Updated April 13, 2020
* Fever is either a measured temperature >38.0°C (100.4°F) or a subjective fever. Note that fever may be intermittent or may not be present in some individuals, such as those who are elderly, immunosuppressed, or taking certain medications (eg, NSAIDs). Clinical judgement should be used to guide testing of individuals in such situations. Respiratory symptoms consistent with COVID-19 are cough, shortness of breath, and sore throat. Medical evaluation may be warranted for lower temperatures (<38.0°C [100.4°F]) or other symptoms (eg, muscle aches, nausea, vomiting, diarrhea, abdominal pain, headache, runny nose, fatigue) based on assessment by occupational health.
On April 8, 2020, the CDC updated guidance for “critical infrastructure workers” (which includes health care and public health workers) to “continue work following potential exposure to COVID-19,” if “they remain asymptomatic and additional precautions are implemented to protect them and the community.”
The CDC defines a potential exposure as a household contact or having close contact (within 6 feet) with an infected person for a cumulative total of 15 minutes or more over a 24-hour period* starting from 2 days before illness onset (or, for asymptomatic patients, 2 days prior to test specimen collection) until the time the patient is isolated.
The CDC recommends that workers who have had an exposure but remain asymptomatic adhere to the following practices prior to and during their work shift:
If an employee becomes sick during the day, the individual should be sent home immediately.
For additional information, see the CDC’s “Implementing Safety Practices for Critical Infrastructure Workers Who May Have Had Exposure to a Person With Suspected or Confirmed COVID-19.”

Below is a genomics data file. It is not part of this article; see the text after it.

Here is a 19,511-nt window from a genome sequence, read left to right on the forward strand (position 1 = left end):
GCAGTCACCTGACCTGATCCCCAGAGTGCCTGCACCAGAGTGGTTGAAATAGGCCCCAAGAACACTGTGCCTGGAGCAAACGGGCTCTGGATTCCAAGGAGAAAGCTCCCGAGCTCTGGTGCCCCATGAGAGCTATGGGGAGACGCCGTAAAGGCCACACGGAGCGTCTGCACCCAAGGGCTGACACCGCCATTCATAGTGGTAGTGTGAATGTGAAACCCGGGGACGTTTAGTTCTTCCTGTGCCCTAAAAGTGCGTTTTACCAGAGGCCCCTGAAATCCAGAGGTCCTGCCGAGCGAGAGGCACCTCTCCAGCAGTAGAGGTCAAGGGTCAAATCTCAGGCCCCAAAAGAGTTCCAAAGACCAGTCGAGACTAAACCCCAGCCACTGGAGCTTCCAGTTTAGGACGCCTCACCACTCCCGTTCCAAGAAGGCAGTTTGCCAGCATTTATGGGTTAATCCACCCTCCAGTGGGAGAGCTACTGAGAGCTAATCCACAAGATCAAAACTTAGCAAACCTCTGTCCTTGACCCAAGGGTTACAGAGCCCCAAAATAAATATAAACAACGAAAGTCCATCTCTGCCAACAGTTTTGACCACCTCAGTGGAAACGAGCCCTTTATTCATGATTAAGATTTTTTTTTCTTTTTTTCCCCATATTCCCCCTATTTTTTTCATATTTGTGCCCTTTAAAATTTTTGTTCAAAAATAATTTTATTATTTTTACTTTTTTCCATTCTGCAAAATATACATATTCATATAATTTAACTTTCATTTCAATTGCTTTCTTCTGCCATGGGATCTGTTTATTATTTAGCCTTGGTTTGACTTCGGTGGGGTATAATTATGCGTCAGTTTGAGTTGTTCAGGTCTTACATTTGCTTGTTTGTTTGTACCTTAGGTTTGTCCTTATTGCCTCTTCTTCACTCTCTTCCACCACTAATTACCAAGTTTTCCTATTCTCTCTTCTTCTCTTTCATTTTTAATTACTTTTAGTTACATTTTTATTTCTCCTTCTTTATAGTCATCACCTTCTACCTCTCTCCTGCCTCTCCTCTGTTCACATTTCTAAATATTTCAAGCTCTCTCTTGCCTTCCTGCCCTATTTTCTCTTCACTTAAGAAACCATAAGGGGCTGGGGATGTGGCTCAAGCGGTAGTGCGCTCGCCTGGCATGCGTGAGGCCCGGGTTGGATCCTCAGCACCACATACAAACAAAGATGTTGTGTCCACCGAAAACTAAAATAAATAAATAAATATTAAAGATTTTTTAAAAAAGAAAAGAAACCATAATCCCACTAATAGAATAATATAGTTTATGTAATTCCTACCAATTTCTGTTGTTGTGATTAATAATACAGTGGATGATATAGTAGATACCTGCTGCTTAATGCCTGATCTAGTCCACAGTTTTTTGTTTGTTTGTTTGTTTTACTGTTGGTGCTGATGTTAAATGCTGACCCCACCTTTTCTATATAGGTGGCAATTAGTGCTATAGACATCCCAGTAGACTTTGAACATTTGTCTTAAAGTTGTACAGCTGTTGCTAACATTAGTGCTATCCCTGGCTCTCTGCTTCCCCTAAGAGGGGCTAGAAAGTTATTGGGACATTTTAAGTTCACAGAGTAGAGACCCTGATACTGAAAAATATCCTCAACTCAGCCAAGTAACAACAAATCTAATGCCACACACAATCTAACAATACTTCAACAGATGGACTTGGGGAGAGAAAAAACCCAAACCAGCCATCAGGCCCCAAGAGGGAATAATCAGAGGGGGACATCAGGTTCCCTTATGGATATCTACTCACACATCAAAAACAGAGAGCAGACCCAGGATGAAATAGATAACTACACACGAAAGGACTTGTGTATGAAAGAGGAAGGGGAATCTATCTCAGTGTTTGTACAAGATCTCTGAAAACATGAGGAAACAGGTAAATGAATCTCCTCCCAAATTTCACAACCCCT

* Factors to consider when defining close contact include proximity (closer distance likely increases exposure risk), the duration of exposure (longer exposure time likely increases exposure risk), whether the infected individual has symptoms (the period around onset of symptoms is associated with the highest levels of viral shedding), if the infected person was likely to generate respiratory aerosols (e.g., was coughing, singing, shouting), and other environmental factors (crowding, adequacy of ventilation, whether exposure was indoors or outdoors). Because the general public has not received training on proper selection and use of respiratory PPE, such as an N95, the determination of close contact should generally be made irrespective of whether the contact was wearing respiratory PPE. At this time, differential determination of close contact for those using fabric face coverings is not recommended.